News Video | Policy | GPs | Hospitals | Medical | Mental Health | Welfare | Search

 

Advice On Complementary And Alternative Medicine

Next Steps In Developing Advice On Complementary And Alternative Medicine

There has been significant interest in a discussion document on the regulation and policy issues relating to complementary and alternative medicines, with more than 300 written submissions received.

The document, “Complementary and Alternative Medicine: Current Policies and Policy issues in New Zealand and Selected Countries” has been circulated by the Ministerial Advisory Committee on Complementary and Alternative Health in the last few months.

The closing date for written submissions was Monday 30 June. Over May and June, the Committee also conducted hearings in Auckland, Christchurch and Wellington and heard 14 oral submissions.

The document sought responses related to several of the Committee’s Terms of Reference:

- Whether regulation of practitioners, modalities and/or products is needed. If so which form of regulation is needed; - The adequacy of current information and preferred methods of providing information to consumers; - The adequacy of current evidence of the efficacy of complementary and alternative medicine and the need and suggested focus for further research to be undertaken in New Zealand; - Whether and if so how complementary and alternative medicine could be integrated with mainstream medicine.

Committee Chair, Professor Peggy Koopman-Boyden says "Submissions have been received from individuals and organisations representing those who practise one or several forms of complementary and alternative medicine, those involved in mainstream medicine, members of the public and from a number of voluntary and interest groups.”

“We really appreciate the time people have taken to let us know their views and ideas through their written or oral submission, or at one of our public presentations."

The Committee is now analysing the submissions to draw out implications for their work programme in order to provide advice to the Minister of Health. Next stages include:

· Late September – Delivery of “Summary of Submissions” document to the Minister of Health · Late October – Publication of Summary of Submissions and Draft Recommendations document. · By 30 June 2004 – Based on further research and deliberations Committee delivers final report providing advice to Minister of Health in response to Terms of Reference.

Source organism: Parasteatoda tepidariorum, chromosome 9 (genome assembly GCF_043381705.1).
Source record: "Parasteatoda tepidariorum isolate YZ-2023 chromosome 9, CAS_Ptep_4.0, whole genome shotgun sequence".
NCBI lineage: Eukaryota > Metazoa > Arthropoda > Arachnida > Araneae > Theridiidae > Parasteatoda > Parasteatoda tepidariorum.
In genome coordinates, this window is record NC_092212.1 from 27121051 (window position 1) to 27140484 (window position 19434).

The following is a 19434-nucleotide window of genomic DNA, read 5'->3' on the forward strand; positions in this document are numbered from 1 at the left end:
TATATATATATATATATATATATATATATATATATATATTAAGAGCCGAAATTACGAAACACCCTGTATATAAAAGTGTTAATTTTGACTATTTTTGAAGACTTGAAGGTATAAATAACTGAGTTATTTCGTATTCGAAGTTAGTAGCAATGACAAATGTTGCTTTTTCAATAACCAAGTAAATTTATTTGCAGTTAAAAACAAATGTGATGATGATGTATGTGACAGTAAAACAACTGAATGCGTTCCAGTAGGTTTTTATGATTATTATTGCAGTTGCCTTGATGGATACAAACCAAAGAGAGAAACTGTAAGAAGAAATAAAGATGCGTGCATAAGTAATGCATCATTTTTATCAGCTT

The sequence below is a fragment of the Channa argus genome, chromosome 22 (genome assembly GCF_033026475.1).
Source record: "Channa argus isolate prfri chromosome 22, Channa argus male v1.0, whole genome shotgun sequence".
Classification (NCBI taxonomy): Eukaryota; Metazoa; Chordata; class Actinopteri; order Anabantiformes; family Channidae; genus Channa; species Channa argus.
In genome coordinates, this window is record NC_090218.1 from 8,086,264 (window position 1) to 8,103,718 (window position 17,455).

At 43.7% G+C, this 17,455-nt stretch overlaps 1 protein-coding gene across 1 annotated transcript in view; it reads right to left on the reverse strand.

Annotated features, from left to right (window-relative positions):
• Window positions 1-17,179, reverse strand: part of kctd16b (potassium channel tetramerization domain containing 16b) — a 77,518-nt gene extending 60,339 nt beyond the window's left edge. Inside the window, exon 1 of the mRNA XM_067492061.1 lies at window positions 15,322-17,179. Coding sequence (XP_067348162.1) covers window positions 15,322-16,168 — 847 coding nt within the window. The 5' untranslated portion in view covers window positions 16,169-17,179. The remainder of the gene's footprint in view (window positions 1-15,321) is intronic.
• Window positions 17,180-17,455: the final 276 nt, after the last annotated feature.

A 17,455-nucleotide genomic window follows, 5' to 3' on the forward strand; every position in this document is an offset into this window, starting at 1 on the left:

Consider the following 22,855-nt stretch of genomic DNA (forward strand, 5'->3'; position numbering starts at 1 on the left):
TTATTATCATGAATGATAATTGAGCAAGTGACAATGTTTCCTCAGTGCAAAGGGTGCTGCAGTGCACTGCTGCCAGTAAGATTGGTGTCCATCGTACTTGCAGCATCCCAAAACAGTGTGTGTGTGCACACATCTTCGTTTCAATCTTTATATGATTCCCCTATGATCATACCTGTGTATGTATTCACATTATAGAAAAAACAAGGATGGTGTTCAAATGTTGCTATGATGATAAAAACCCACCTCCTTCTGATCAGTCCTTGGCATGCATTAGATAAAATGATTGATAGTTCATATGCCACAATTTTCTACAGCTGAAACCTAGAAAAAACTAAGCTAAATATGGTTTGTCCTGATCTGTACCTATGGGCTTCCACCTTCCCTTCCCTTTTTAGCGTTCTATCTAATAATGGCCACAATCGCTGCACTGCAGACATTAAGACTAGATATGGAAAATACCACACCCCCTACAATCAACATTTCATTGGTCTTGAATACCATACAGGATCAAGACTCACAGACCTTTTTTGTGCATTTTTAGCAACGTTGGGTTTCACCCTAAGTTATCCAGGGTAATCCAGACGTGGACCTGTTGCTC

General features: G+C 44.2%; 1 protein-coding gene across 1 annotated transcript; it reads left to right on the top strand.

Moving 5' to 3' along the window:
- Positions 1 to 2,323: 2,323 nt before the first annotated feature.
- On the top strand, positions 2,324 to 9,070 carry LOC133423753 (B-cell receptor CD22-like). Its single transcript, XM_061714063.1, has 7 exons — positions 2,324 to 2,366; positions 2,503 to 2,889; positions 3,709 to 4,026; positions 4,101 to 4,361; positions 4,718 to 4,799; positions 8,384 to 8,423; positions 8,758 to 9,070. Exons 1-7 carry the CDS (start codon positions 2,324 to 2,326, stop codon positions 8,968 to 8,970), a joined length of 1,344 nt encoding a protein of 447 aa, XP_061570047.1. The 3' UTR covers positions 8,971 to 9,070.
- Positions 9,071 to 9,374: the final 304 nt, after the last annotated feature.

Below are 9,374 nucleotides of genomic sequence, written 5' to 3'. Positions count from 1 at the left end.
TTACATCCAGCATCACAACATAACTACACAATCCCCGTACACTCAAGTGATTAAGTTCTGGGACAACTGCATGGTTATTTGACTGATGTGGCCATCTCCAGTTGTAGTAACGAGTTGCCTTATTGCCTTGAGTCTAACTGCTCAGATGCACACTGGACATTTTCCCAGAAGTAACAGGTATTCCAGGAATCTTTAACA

© Scoop Media

 
 
 
Culture Headlines | Health Headlines | Education Headlines

 

Reuben Moss' Property is Theft! & Kaitani at The Physics Room

Property is Theft! continues Moss’ interest in the contemporary urban environment as a space controlled by pulsing and unequal flows of capital and labour. Kaitani features work by the University of Canterbury Fijian Students Association and Kulimoe’anga Stone Maka. More>>


Handcrafted Form: Rare Treasures From Japan

This unique exhibition at Expressions Whirinaki represents 90 everyday objects made by contemporary Japanese artisans who employ various traditional craft techniques made in regional workshops. The works used in daily life are crafted from raw materials with techniques appropriate to bringing out the best of its medium, balancing ease of use with aesthetic appeal. More>>

Howard Davis Article: A Musical Axis - Brahms, Wagner, Sibelius

Brahms' warm and exquisitely subtle Symphony No. 3 in F major, Wagner's irrepressibly sentimental symphonic poem Siegfried Idyll, and Sibelius' chilling and immensely challenging Violin Concerto in D minor exemplify distinct stages of development in a tangled and convoluted series of skirmishes that came to define subsequent disputes about the nature of post-Romantic orchestral writing well into the following century. More>>

Scoop Review Of Books: A Pale Ghost Writer

Reviewed by Ruth Brassington, Richard Flanagan's new novel is about a novelist hastily ghost-writing the biography of a crook about to go to trial. The reader is kept on a cliff-edge, as the narrator tries to get blood out of his stone man. More>>

New Zealand Wars Commemoration: Witi Ihimaera's Sleeps Standing Moetū

The second of several articles to mark Rā Maumahara, remembering the New Zealand Land Wars. The first was a Q&A with Vincent O’Malley, author of The Great War for New Zealand: Waikato 1800–2000. More>>

ALSO:

 
 
 
 
 

LATEST HEADLINES

  • CULTURE
  • HEALTH
  • EDUCATION
 
 
  • Wellington
  • Christchurch
  • Auckland